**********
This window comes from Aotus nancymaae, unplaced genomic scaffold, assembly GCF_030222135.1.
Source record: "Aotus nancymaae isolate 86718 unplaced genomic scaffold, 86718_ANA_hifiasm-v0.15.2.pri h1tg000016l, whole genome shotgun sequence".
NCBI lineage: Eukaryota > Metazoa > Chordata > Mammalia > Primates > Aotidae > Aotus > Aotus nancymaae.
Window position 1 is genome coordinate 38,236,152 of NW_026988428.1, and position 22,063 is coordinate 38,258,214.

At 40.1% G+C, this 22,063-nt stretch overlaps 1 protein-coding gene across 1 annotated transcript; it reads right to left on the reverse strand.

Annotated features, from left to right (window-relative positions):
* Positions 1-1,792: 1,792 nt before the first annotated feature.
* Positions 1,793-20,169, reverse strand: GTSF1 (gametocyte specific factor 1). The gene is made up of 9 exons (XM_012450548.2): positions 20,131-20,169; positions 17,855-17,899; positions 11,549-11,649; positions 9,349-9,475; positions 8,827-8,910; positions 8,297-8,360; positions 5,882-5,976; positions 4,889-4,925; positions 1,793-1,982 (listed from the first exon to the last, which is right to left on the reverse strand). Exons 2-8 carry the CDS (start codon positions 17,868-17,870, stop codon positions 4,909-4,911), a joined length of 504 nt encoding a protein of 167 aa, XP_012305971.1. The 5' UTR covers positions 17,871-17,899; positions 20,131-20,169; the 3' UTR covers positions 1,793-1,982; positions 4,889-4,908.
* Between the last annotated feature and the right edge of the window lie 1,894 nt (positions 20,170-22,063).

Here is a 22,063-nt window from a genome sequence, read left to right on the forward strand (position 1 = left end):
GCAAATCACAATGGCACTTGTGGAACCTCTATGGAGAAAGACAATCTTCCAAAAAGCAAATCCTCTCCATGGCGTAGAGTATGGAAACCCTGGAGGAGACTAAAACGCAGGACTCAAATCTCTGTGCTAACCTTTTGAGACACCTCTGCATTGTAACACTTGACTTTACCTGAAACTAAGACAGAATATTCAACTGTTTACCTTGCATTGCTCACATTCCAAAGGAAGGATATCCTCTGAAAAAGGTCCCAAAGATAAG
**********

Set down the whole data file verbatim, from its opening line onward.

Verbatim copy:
This window comes from Aotus nancymaae, unplaced genomic scaffold, assembly GCF_030222135.1.
Source record: "Aotus nancymaae isolate 86718 unplaced genomic scaffold, 86718_ANA_hifiasm-v0.15.2.pri h1tg000016l, whole genome shotgun sequence".
NCBI lineage: Eukaryota > Metazoa > Chordata > Mammalia > Primates > Aotidae > Aotus > Aotus nancymaae.
Window position 1 is genome coordinate 38,236,152 of NW_026988428.1, and position 22,063 is coordinate 38,258,214.

At 40.1% G+C, this 22,063-nt stretch overlaps 1 protein-coding gene across 1 annotated transcript; it reads right to left on the reverse strand.

Annotated features, from left to right (window-relative positions):
* Positions 1-1,792: 1,792 nt before the first annotated feature.
* Positions 1,793-20,169, reverse strand: GTSF1 (gametocyte specific factor 1). The gene is made up of 9 exons (XM_012450548.2): positions 20,131-20,169; positions 17,855-17,899; positions 11,549-11,649; positions 9,349-9,475; positions 8,827-8,910; positions 8,297-8,360; positions 5,882-5,976; positions 4,889-4,925; positions 1,793-1,982 (listed from the first exon to the last, which is right to left on the reverse strand). Exons 2-8 carry the CDS (start codon positions 17,868-17,870, stop codon positions 4,909-4,911), a joined length of 504 nt encoding a protein of 167 aa, XP_012305971.1. The 5' UTR covers positions 17,871-17,899; positions 20,131-20,169; the 3' UTR covers positions 1,793-1,982; positions 4,889-4,908.
* Between the last annotated feature and the right edge of the window lie 1,894 nt (positions 20,170-22,063).

Here is a 22,063-nt window from a genome sequence, read left to right on the forward strand (position 1 = left end):
GCAAATCACAATGGCACTTGTGGAACCTCTATGGAGAAAGACAATCTTCCAAAAAGCAAATCCTCTCCATGGCGTAGAGTATGGAAACCCTGGAGGAGACTAAAACGCAGGACTCAAATCTCTGTGCTAACCTTTTGAGACACCTCTGCATTGTAACACTTGACTTTACCTGAAACTAAGACAGAATATTCAACTGTTTACCTTGCATTGCTCACATTCCAAAGGAAGGATATCCTCTGAAAAAGGTCCCAAAGATAAG